I stood in front of the open refrigerator door, peering intently inside as if the multi-layered plastic containers filled with the leftovers would give me the answer to my question. THE question, of course.. the one I had asked myself every morning this week. What will I take to work for lunch? The brisket was gone, the charoseth on its last liquidy legs.. nothing appealed to me. As I stood there, I heard my mother’s voice over my shoulder “Close the door! Do you want to let all the cold out?” Or, at least I heard my mother’s voice in my head - she has been gone for more than thirty years. The anniversary of her death occurs this week, and as usual, at this time of year, she is in my thoughts more than usual lately. My mother loved the Jewish holidays. She loved all holidays, of course, cutting oranges in half and filling them with colorful sherbet to decorate the Thanksgiving table, filling trifle bowls with blue and silver Christmas tree ornaments for the “winter holidays,” but she loved Passover most of all. Passover was the one holiday when she was guaranteed to have most of her extended family around her and she could show off her cooking skills. Chicken soup with perfect matzah balls was her specialty. In her later years, the cancer that would eventually take her was gnawing at her bones, and my father and I were the kitchen crew.. doing everything to her exacting specifications. I hadn’t known until then that there was a “right” way to peel a hard-boiled egg – but it’s the way I now peel them. The table was set with our twice a year china and silver, and everything gleamed. The Seder was formal and stiff, using the Maxwell House Haggadah. I can still see my mother’s face as she lit the Yom Tov candles and said the blessing. She said it in English, of course; saying the blessing Hebrew was not even a possibility in our house. Even so, she practiced it for days before the Seder, making sure that she could recite the blessing from memory without mistake. I often wonder what she would think of my Seder – I sometimes forget to polish the silver, my kids and their spouses live far away and the family around my table is made up of friends whom we have made into family. Instead of preparing all of the food, including the hard-boiled eggs, I delegate much of the food preparation to my guests. Every year I try to add some new reading to the Seder – this year instead of reading the Maggid section of the Haggadah, I found a play which everyone took part in (I let my husband play the part of God!) We decorate our table with finger puppets and frogs, and the china doesn’t match. But my mother’s chicken soup and perfect matzah balls are always on the menu, along with her brisket. And when I light the Yom Tov candles and say the blessing in Hebrew, from memory without a mistake, I close my eyes for just an extra moment and remember my mother’s face, shining with the light of the Yom Tov candles. I have a granddaughter now, just ten months old, but one day I hope to pass on to her my mother’s recipes for chicken soup and perfect matzah balls, and brisket, and the light from the Yom Tov candles.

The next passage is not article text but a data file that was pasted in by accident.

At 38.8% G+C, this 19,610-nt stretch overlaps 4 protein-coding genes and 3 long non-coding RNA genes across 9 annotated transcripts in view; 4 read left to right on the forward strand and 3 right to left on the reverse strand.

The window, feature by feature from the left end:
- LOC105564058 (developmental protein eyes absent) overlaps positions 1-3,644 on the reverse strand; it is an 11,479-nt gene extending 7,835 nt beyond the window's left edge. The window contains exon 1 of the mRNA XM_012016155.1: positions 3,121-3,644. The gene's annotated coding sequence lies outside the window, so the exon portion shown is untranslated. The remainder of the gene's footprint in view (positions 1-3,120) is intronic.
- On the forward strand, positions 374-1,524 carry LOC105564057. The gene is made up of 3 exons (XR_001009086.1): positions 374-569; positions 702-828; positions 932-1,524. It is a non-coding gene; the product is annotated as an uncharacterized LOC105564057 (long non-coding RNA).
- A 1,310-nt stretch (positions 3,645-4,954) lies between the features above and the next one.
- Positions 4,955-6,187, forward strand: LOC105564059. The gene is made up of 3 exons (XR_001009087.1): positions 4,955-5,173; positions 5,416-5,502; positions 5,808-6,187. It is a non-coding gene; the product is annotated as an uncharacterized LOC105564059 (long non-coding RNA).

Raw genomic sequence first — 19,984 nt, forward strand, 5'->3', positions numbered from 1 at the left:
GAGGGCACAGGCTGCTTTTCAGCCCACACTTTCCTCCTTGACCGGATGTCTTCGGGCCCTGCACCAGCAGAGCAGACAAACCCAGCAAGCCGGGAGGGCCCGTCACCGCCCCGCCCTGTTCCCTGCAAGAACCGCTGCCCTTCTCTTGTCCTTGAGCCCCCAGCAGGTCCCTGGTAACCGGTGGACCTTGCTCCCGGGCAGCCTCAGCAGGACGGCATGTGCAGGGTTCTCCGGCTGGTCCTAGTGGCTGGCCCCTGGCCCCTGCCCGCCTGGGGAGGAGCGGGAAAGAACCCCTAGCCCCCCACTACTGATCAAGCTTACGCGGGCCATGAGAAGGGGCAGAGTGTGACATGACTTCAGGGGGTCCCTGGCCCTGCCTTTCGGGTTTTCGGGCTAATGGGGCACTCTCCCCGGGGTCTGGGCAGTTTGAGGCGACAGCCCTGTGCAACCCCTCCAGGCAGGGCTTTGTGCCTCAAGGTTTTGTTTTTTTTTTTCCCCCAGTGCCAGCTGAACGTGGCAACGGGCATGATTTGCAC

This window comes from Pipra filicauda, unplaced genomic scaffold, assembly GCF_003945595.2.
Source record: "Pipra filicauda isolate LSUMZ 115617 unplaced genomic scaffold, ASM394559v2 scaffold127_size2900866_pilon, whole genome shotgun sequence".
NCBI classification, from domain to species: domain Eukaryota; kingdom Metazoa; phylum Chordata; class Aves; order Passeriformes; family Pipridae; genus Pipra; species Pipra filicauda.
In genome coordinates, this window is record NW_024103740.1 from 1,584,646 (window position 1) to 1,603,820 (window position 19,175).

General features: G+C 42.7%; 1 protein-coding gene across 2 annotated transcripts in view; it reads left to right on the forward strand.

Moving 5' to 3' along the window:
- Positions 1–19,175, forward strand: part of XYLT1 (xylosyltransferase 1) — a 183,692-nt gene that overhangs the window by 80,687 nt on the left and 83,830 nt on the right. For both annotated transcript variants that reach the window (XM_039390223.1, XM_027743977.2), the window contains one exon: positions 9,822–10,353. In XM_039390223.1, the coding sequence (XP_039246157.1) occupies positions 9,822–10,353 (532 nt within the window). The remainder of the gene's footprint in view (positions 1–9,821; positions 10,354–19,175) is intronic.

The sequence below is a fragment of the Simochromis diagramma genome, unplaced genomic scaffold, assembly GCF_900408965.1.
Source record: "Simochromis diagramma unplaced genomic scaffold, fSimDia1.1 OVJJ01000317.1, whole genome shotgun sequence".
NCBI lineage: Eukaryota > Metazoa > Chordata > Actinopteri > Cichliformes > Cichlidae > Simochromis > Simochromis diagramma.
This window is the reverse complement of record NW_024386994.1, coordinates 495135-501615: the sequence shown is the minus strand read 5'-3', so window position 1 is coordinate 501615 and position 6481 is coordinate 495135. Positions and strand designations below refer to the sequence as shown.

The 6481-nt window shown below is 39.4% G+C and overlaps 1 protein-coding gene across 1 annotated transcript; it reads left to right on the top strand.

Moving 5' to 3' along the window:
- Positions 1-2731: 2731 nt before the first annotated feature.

March 14, 2023
Any day now, Judge Matthew Kacsmaryk will issue a ruling in Alliance for Hippocratic Medicine et al v. U.S. Food and Drug Administration et al, a case that asks the United States District Court for the Northern District of Texas to order the Food and Drug Administration to rescind its 20-year-old approval of mifepristone (one of two medications commonly used in medication abortion)--a major decision that could pull the drug off the market nationwide.
March 14, 2023
WRJ and the Women's Rabbinic Network are leaders in the fight for pay equity. As an organization, we are conducting training on diversity, equity, and inclusion (DEI) and implicit bias, sexual harassment (WRJ says STOP), and equitable hiring practices. In addition, WRJ will continue mobilizing advocacy for legislative interventions for pay equity.
March 10, 2023
We know in our own lives the importance of leadership, collaboration, and structure, and what occurs when these essentials fall apart. There is distrust, crisis, and failure to communicate from the top down. Dealing with multiple changes and insecurity is exceedingly difficult, especially in new circumstances with little stability or predictability for the future. Self-government is a new concept that creates uncertainty, insecurity, and vulnerability. Leadership is a challenge. Responsibility suffers. Yet, Parashat Ki Tisa is a story of evolution.